Santa Rides a Goldwing

Forget the quaint old reindeer and sleigh, these days Santa rides a Goldwing. Complete with white beard and red suit, Reg Woods has played Father Christmas ever since 1964 and his space-themed trike ‘Fantasy’ is a regular at the BRONZ Auckland Toy Run each year.

6 cylinders and 1500ccs make much more noise than sleigh bells, hands down. Then there’s the cassette player, Reg’s favourite feature on the bike. Whether he’s in the mood for classical chinese music or some traditional Christmas carols, the ample storage space near the dash means the tape is always at his fingertips to provide a surround sound soundtrack to his ride.

No stranger to distance, Reg has two vests dripping with badges from rallies and rides all over the country. A member of Ulysses and Kiwitriker, he rates the longer events such as the Kiwitriker thousand miler as the most memorable.
The longest ride he has done is the Southern Cross rally that took him to all four corners of the country, covering over 6000km over 4 days. This was the epitome of motorcycling, representing the freedom to ‘do what you like, when you like’. Reg is no fair weather rider either, having survived cyclone Bola enroute from Auckland to New Plymouth, although he admits that trip was ‘a bit tricky’.

For most of the year Reg goes incognito, leaving the red suit at home. Still, his Goldwing trike is rather hard to miss with the yellow trimming and custom Bruce Rule galaxy paintjob. Reg bought his first Goldwing in 1978 and has owned various versions of the Honda ever since. This is his first trike and has been 3 wheeled since the early 1990s. After several close calls riding through the Haast pass Reg decided to take the plunge and order a kitset from the states, reasoning that while a bike tends to ‘slide and fall’ a trike would only do the former. The 2 day conversion took place in Whakatane and has done wonders for its handling, particularly on gravel where it ‘cleans up Harleys’.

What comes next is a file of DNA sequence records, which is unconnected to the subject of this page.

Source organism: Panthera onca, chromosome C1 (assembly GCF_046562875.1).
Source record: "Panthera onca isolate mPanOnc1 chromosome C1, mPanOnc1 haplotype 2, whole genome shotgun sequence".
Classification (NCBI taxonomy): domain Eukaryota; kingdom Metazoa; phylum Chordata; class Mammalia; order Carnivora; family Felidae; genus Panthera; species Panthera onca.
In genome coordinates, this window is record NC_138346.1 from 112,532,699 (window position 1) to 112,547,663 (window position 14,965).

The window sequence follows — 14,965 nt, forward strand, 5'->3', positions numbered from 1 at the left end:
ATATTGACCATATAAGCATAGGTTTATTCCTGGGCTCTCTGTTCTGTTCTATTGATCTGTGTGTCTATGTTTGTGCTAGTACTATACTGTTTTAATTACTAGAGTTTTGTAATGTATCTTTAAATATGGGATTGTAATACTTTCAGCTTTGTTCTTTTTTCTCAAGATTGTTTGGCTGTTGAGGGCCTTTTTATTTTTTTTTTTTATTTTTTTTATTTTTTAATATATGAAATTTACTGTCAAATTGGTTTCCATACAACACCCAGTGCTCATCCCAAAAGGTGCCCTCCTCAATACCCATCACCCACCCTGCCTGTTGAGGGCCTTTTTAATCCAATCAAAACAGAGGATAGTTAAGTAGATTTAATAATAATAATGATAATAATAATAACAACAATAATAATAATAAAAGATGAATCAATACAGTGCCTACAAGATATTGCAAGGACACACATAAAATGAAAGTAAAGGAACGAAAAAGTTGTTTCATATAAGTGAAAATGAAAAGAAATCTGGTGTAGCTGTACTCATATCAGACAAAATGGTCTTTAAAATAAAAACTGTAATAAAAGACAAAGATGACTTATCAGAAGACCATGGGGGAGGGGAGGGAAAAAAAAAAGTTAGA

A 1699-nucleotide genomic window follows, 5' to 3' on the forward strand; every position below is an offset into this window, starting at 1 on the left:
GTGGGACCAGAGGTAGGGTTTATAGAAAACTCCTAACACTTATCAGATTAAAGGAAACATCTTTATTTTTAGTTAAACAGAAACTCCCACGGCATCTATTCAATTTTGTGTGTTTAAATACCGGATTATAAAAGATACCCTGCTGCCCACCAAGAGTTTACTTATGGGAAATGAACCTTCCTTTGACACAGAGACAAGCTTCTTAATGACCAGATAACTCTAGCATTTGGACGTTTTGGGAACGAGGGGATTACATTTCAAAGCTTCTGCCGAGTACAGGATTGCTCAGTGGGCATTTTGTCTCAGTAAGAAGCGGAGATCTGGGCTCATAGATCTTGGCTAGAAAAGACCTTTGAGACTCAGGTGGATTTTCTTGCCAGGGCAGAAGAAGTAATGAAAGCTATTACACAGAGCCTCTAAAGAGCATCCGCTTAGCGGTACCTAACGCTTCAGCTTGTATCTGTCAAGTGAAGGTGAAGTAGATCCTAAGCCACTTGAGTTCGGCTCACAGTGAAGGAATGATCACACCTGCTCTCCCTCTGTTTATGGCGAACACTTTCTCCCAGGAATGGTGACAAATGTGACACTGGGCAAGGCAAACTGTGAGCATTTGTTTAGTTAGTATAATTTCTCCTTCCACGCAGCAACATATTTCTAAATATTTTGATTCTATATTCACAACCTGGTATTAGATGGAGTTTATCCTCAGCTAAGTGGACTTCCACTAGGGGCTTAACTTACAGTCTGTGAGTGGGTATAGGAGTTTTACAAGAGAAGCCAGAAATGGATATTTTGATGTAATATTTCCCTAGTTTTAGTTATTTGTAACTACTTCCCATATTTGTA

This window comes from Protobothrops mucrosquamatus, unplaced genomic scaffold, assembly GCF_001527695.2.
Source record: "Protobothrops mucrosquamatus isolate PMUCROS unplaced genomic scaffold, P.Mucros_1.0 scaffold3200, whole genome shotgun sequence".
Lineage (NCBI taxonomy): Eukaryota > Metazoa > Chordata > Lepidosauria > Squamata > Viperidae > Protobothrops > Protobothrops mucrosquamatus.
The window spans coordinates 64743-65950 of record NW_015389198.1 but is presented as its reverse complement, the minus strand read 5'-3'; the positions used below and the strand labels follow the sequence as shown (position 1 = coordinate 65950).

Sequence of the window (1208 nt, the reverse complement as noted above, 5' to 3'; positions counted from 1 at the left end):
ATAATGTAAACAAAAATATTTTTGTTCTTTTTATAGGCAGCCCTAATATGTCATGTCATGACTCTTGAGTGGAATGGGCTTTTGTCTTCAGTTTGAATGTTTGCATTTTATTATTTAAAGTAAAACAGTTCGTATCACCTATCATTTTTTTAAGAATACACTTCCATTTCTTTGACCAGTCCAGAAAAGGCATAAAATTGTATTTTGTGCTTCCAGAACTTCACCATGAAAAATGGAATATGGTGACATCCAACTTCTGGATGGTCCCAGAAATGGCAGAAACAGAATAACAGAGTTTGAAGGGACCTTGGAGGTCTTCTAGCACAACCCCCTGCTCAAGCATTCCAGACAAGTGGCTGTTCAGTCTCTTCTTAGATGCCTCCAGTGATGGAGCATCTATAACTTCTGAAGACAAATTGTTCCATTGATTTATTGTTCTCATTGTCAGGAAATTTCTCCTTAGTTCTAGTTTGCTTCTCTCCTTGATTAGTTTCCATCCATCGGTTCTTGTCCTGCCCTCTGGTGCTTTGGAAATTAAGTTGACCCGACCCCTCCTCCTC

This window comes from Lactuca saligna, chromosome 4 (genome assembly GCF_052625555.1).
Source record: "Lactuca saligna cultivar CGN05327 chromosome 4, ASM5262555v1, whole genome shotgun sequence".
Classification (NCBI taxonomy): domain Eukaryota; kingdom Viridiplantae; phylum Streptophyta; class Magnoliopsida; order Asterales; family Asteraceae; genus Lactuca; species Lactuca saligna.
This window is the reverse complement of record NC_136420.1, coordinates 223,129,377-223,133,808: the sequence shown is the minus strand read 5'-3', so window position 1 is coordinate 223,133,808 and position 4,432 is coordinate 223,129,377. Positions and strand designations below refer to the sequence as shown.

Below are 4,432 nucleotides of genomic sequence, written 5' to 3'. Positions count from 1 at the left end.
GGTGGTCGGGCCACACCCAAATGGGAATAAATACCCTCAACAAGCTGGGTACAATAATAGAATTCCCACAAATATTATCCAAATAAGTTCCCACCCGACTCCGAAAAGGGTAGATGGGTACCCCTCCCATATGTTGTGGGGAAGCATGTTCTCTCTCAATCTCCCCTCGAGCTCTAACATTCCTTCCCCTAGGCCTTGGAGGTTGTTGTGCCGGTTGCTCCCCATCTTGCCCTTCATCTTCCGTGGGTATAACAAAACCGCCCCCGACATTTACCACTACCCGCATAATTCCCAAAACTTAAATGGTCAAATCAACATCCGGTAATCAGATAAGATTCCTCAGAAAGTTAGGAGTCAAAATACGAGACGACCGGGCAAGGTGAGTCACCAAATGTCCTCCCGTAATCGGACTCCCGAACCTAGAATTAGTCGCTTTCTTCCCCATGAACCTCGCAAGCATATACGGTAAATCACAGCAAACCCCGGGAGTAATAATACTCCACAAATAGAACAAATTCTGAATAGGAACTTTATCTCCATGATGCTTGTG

These days the conversions take place in own backyard and Santa’s workshop is everything a grease monkey could wish for. A home built trike chassis takes pride of place in the middle of the garage, alongside the Jaguar back end that will eventually power the machine. Reg has already built four trikes from scratch – three VWs and one Ford Prefect – so the assembly line is a well oiled machine and no elves are needed. Come December he will once again don his red coat and swap grease for gifts. You can catch Reg at the BRONZ Auckland Toy Run on December 3 2011.

Originally published in KiwiRider Magazine

The drive-by postbox

I was asked the other day what makes Ashburton unique, and there was one very special feature that sprung to mind. Not the town clock, not the giant flying fox, but the drive by post box. It’s like a drive through in reverse: pull into the specially built bay, wind down your window, deposit your one card application and tax return and take off again, all in one smooth action. It’s a wonder that every town doesn’t have one.